How to Build a DIY Outdoor Table

June 3, 2019 | by Jocie (email) |

Thank you so much for joining us at One Project Closer for this tutorial on How to Build a DIY Outdoor Table from woodworker and guest writer, Beth. This post is sponsored by the Home Depot Prospective Campaign. Post may also contain affiliate links. Opinions (and typos) are 100% our own, and we appreciate you supporting our site in order to continue to provide free content to our readers. 

This easy DIY Outdoor Table tutorial will take an experienced DIYer about an hour to complete and possibly a few extra minutes for those just starting out on their DIY journey.  However, no matter if you’re a pro or novice DIYer, this table is very straight forward and will have you sitting on the porch sipping margaritas in no time.

DIY Small Outdoor Table

Make Time: approx. 1 hour

Cost: $50

Woodworking Difficulty Level: Easy to Moderate

Materials Needed:

  • 2 – 2×8 @ 8 feet long pressure treated boards
  • 4 – 2×4 @ 8 feet long pressure treated boards
  • 3” exterior wood screws (box of 100)
  • Wood glue

*Pressure treated boards are rot/decay resistant. Non-treated wood is okay but will need to be sealed before being exposed to the elements.

Cut List:

  • 4 – 2×8 @ 48” (Tabletop Boards)
  • 4 – 2×4 @ 27” (Legs)
  • 2 – 2×4 @ 46” (Apron Sides)
  • 4 – 2×4 @ 25” (Apron Ends and Tabletop Supports)

Tools Needed:

Be sure to check out our amazing Home Depot Coupons before you buy to save yourself some money!


Make sure you are working on a clean level surface, then make all your cuts from the cut list above using a miter or circular saw.  Make sure the legs are the exact same length—this will make the finished table level. 


Sand all the pieces for the legs, aprons and supports until no rough edges are left and you are satisfied with the level of smoothness.


Build the apron (the rectangle box holding the tabletop) by forming a rectangle with the 46” boards on each side and the 25” boards on each end.  Make sure each corner is square before drilling two holes per joint. Use wood glue between all joints before setting the screws.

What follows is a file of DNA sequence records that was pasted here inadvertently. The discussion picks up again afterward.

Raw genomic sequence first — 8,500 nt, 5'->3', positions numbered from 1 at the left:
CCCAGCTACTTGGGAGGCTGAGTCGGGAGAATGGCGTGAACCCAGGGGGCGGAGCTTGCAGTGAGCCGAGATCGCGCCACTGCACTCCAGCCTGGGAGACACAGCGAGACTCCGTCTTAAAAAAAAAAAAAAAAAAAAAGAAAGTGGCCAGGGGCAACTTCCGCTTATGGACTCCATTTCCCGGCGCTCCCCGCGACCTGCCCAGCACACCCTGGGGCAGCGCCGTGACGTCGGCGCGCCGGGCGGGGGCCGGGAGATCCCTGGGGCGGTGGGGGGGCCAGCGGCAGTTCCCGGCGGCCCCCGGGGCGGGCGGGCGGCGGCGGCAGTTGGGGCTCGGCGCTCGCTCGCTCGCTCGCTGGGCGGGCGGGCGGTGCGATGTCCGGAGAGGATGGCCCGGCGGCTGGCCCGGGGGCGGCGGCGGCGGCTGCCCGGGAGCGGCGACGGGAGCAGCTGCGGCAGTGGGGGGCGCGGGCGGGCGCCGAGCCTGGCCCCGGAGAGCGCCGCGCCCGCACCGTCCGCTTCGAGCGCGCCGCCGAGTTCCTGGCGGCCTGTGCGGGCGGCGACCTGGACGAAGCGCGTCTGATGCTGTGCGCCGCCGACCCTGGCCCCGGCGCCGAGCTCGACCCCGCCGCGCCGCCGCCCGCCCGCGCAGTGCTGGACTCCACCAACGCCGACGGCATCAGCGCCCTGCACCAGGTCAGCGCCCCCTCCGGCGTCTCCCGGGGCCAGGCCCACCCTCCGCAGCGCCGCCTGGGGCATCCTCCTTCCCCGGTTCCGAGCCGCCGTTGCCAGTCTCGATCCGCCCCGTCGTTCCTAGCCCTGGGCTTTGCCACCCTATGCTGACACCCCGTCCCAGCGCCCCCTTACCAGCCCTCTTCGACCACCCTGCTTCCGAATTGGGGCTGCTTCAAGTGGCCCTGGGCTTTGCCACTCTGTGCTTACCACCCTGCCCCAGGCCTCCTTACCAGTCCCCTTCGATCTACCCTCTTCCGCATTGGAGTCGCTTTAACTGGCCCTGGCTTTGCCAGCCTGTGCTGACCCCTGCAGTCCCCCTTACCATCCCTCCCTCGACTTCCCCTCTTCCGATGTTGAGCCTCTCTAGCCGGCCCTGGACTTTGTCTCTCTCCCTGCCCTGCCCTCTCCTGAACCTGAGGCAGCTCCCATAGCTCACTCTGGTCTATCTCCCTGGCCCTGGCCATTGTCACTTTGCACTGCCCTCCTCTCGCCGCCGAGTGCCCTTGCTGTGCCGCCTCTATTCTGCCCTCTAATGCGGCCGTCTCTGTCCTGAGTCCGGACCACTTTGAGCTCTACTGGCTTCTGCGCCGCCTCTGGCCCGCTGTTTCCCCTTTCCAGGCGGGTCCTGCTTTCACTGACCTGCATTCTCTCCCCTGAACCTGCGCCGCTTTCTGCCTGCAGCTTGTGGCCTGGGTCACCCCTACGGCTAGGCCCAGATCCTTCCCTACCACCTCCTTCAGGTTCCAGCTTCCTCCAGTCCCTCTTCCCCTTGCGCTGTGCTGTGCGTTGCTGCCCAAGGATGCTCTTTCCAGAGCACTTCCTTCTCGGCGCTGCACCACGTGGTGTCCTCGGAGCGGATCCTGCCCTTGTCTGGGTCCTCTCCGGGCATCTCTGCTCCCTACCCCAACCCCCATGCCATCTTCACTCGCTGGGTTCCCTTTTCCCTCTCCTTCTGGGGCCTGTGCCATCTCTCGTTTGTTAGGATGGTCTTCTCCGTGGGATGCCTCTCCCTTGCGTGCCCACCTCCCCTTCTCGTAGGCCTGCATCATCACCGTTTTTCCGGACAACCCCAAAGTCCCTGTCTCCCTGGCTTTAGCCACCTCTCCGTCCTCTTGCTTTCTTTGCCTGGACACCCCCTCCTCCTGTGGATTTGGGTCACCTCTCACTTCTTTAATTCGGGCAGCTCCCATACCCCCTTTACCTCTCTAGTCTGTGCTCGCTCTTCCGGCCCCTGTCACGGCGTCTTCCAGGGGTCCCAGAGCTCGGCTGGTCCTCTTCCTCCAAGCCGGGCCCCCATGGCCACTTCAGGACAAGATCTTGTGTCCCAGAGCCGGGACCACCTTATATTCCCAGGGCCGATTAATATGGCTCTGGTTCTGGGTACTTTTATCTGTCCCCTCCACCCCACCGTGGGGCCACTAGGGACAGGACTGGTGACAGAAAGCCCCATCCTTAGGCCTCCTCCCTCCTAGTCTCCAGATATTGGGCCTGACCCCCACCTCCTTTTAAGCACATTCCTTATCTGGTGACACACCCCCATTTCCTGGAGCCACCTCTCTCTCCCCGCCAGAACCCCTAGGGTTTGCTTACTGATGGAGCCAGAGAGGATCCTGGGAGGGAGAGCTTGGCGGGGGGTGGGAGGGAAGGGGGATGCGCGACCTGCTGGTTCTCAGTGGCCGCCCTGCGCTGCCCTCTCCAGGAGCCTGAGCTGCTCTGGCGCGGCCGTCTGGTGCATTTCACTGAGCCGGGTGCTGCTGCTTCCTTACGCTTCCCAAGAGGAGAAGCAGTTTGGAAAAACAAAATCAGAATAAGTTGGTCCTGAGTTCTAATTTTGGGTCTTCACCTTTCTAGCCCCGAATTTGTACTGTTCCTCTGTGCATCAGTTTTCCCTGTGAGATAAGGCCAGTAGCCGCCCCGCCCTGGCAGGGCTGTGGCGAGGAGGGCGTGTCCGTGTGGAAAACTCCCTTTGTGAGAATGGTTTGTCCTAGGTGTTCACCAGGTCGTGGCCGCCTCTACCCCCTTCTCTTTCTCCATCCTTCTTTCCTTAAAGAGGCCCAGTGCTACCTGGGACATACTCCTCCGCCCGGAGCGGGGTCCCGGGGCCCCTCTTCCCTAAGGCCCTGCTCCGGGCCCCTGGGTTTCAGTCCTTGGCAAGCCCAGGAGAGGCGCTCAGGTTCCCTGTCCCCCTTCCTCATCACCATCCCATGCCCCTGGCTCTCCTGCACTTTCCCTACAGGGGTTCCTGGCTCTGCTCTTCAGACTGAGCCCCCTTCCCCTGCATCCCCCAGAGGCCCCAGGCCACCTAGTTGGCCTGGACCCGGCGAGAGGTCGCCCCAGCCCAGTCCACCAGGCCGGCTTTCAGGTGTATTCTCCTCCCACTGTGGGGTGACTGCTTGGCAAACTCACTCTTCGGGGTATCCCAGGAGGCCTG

I love the Dewalt ATOMIC 20-Volt MAX Lithium-Ion Brushless Cordless Compact Drill/Impact Combo Kit for projects like this; the drill for pre-drilling holes, and the driver for setting the long 3” screws with ease. I’m a big fan of the 2 batteries that complete the combo–I never stopped to swap out batteries or bits.

Note: if your work area is not level like mine, you can use extra pieces of wood and shims to make a level surface to build the apron on.


Add support for the tabletop by placing the two remaining 25” boards across the center of the apron at equal distances.  Again, use wood glue and pre-drill holes before setting the screws.


Attach the legs to the longer sides of the apron using wood glue and 4 screws on each leg.  It’s easiest to have another person help you hold the leg square while you drill the holes and set the screws.  Having a speed square made this much easier to ensure that the legs were square to the frame. If no one is around, you can use wood clamps to hold the legs in place while you drill.  (Another option for attaching legs is to use 3 ½ “ lag bolts so that the legs can be removed in the future.)

Finish this step by attaching the side stretchers for extra support between the legs; 2 screws and glue per joint.  Make sure the stretchers are level before attaching.


Build the tabletop. Once all the legs are attached, flip the table over and start attaching the tabletop boards.  Before you start, examine your boards and face them with the best side up and sand off any rough edges.

Also, in case your cuts were not perfectly even, place the boards so that one side is even—this way, you only have to rip one side when you’re done.

Use the screws and glue to fasten the tabletop pieces to the aprons and supports.  Use spacers to leave about a ½” gap between boards while you attach them. (I like to use plastic shims or wooden paint stirrers as spacers).


Even it up.  If needed, use an extra board or long level as a guide for the circular saw, and rip the side of the tabletop that was uneven.  


Finish by sanding the tabletop and any other areas that need to be sanded.  

Most pressure treated wood needs to dry out before any stain or paint is added to it, so for now enjoy your table and those margaritas!  In about 6 months to a year, apply an exterior grade stain or sealer to the table to make sure it will continue to look beautiful for years to come.




Hi there, I’m Beth.  I love power tools, getting my hands dirty and building beautiful things with them.  
I’m a self-taught DIYer who appreciates simple design and classic style.

3 Responses
  1. Michelle says:

    Do you have a plan for chairs

  2. Luke says:

    Are the stretchers in the cut list?

  3. Holly E Parks says:

    Just an FYI for anyone coming through this DYI that the pertinent stretchers are NOT included in the cut list!

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